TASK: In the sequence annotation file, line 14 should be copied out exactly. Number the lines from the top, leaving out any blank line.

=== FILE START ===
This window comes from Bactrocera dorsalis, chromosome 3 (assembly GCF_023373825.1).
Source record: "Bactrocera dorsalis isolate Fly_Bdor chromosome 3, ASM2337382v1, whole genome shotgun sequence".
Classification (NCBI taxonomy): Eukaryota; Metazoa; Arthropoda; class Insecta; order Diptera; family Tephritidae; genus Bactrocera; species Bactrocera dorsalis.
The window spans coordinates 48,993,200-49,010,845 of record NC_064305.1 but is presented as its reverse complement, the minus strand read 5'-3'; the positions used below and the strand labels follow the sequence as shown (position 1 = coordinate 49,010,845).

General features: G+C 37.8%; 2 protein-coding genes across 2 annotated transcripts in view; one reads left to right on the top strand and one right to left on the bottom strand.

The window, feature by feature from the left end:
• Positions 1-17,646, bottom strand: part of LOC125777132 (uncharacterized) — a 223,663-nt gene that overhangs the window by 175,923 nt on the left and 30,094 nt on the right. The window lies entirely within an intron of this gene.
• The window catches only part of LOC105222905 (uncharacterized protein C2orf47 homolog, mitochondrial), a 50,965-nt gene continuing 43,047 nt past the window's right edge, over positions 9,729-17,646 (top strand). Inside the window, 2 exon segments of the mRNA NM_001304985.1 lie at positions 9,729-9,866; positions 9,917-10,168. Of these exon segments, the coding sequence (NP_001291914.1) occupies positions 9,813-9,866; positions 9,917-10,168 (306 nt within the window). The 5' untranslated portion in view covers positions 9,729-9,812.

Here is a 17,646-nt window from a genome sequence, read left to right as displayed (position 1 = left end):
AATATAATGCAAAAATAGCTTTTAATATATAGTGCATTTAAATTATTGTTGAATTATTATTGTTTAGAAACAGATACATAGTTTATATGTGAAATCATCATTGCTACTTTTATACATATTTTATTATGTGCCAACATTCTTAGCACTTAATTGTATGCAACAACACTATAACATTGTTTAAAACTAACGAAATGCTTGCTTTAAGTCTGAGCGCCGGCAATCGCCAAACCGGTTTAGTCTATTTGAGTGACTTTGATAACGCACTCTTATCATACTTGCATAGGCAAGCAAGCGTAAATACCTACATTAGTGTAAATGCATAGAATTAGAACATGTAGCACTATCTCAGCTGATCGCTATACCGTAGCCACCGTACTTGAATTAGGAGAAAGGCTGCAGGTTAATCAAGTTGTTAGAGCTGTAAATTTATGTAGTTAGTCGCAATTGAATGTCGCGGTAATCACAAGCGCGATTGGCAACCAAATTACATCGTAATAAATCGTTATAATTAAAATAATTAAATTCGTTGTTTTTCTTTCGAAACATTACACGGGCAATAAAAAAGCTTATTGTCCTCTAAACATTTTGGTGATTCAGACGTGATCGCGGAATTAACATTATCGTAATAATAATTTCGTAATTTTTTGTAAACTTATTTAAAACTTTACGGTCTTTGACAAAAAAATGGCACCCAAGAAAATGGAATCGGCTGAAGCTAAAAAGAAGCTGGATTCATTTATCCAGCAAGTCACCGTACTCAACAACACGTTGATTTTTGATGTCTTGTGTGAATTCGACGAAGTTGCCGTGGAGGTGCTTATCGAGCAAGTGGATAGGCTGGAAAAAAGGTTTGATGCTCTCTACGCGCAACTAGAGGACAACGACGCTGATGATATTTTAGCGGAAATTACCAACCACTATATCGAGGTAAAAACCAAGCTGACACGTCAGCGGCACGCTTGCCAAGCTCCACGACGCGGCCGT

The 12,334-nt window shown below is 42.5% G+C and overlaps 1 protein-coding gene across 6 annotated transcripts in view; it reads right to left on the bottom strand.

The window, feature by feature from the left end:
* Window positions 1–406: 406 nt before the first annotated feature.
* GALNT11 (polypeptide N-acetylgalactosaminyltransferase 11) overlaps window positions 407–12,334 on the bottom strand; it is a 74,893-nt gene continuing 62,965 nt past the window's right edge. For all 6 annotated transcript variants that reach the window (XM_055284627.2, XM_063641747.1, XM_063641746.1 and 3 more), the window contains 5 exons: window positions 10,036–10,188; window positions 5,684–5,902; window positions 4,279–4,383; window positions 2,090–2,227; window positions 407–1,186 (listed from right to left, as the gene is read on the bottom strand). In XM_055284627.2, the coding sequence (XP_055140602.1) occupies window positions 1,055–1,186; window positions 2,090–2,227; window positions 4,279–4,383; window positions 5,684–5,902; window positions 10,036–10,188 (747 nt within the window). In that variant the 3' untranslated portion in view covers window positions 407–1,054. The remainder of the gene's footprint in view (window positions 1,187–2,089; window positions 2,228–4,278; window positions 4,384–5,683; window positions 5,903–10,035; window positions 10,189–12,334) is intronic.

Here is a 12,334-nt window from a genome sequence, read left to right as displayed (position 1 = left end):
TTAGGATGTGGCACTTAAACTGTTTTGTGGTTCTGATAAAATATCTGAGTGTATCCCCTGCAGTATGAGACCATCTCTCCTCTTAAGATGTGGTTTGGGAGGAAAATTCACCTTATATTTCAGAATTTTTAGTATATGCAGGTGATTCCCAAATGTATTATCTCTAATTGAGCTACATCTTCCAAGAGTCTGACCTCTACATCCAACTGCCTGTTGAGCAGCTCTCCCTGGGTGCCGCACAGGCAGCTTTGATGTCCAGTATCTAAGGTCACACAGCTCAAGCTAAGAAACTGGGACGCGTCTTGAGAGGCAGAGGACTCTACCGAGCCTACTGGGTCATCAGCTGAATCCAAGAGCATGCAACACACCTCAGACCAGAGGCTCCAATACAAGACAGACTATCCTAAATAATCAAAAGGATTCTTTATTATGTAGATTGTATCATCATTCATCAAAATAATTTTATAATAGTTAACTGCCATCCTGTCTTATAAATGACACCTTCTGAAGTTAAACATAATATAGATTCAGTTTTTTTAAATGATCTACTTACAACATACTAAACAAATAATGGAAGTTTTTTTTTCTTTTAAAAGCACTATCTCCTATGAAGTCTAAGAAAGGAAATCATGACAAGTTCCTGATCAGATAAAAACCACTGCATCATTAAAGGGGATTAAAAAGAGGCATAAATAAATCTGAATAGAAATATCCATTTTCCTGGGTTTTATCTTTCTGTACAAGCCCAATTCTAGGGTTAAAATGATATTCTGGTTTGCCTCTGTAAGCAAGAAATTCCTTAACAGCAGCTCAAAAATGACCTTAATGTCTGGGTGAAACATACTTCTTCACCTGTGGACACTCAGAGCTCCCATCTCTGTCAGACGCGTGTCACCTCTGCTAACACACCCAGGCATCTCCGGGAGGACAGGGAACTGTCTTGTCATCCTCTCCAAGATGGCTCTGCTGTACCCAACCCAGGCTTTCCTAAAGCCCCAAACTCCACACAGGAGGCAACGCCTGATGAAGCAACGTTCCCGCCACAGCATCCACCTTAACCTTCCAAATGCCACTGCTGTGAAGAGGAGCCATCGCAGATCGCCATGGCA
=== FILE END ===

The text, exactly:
* GALNT11 (polypeptide N-acetylgalactosaminyltransferase 11) overlaps window positions 407–12,334 on the bottom strand; it is a 74,893-nt gene continuing 62,965 nt past the window's right edge. For all 6 annotated transcript variants that reach the window (XM_055284627.2, XM_063641747.1, XM_063641746.1 and 3 more), the window contains 5 exons: window positions 10,036–10,188; window positions 5,684–5,902; window positions 4,279–4,383; window positions 2,090–2,227; window positions 407–1,186 (listed from right to left, as the gene is read on the bottom strand). In XM_055284627.2, the coding sequence (XP_055140602.1) occupies window positions 1,055–1,186; window positions 2,090–2,227; window positions 4,279–4,383; window positions 5,684–5,902; window positions 10,036–10,188 (747 nt within the window). In that variant the 3' untranslated portion in view covers window positions 407–1,054. The remainder of the gene's footprint in view (window positions 1,187–2,089; window positions 2,228–4,278; window positions 4,384–5,683; window positions 5,903–10,035; window positions 10,189–12,334) is intronic.